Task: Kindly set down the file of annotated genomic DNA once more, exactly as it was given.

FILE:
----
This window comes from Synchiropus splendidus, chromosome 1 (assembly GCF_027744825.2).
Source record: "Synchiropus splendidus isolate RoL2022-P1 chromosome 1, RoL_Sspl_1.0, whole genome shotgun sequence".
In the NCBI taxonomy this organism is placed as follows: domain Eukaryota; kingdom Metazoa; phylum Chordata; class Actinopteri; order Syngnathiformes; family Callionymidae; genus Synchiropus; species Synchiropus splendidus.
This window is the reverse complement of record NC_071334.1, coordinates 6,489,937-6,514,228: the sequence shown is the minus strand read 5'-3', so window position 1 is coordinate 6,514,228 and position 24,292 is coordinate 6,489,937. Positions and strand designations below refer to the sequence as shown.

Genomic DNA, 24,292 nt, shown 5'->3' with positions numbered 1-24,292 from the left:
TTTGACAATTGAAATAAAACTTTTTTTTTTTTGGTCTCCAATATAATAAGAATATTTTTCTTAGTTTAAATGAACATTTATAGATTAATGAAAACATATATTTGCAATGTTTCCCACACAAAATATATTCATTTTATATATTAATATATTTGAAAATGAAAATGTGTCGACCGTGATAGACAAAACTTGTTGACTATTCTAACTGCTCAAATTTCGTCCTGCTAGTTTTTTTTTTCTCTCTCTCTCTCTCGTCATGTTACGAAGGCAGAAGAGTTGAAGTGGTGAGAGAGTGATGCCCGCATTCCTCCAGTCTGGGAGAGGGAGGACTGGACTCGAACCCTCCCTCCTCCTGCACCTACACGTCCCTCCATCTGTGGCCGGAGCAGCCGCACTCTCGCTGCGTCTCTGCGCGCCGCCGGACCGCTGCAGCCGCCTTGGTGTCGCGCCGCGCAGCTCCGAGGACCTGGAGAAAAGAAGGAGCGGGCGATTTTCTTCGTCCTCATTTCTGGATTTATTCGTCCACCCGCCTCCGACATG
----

This window comes from Synchiropus splendidus, chromosome 1 (assembly GCF_027744825.2).
Source record: "Synchiropus splendidus isolate RoL2022-P1 chromosome 1, RoL_Sspl_1.0, whole genome shotgun sequence".
In the NCBI taxonomy this organism is placed as follows: domain Eukaryota; kingdom Metazoa; phylum Chordata; class Actinopteri; order Syngnathiformes; family Callionymidae; genus Synchiropus; species Synchiropus splendidus.
This window is the reverse complement of record NC_071334.1, coordinates 6,489,937-6,514,228: the sequence shown is the minus strand read 5'-3', so window position 1 is coordinate 6,514,228 and position 24,292 is coordinate 6,489,937. Positions and strand designations below refer to the sequence as shown.

Genomic DNA, 24,292 nt, shown 5'->3' with positions numbered 1-24,292 from the left:
TTTGACAATTGAAATAAAACTTTTTTTTTTTTGGTCTCCAATATAATAAGAATATTTTTCTTAGTTTAAATGAACATTTATAGATTAATGAAAACATATATTTGCAATGTTTCCCACACAAAATATATTCATTTTATATATTAATATATTTGAAAATGAAAATGTGTCGACCGTGATAGACAAAACTTGTTGACTATTCTAACTGCTCAAATTTCGTCCTGCTAGTTTTTTTTTTCTCTCTCTCTCTCTCGTCATGTTACGAAGGCAGAAGAGTTGAAGTGGTGAGAGAGTGATGCCCGCATTCCTCCAGTCTGGGAGAGGGAGGACTGGACTCGAACCCTCCCTCCTCCTGCACCTACACGTCCCTCCATCTGTGGCCGGAGCAGCCGCACTCTCGCTGCGTCTCTGCGCGCCGCCGGACCGCTGCAGCCGCCTTGGTGTCGCGCCGCGCAGCTCCGAGGACCTGGAGAAAAGAAGGAGCGGGCGATTTTCTTCGTCCTCATTTCTGGATTTATTCGTCCACCCGCCTCCGACATG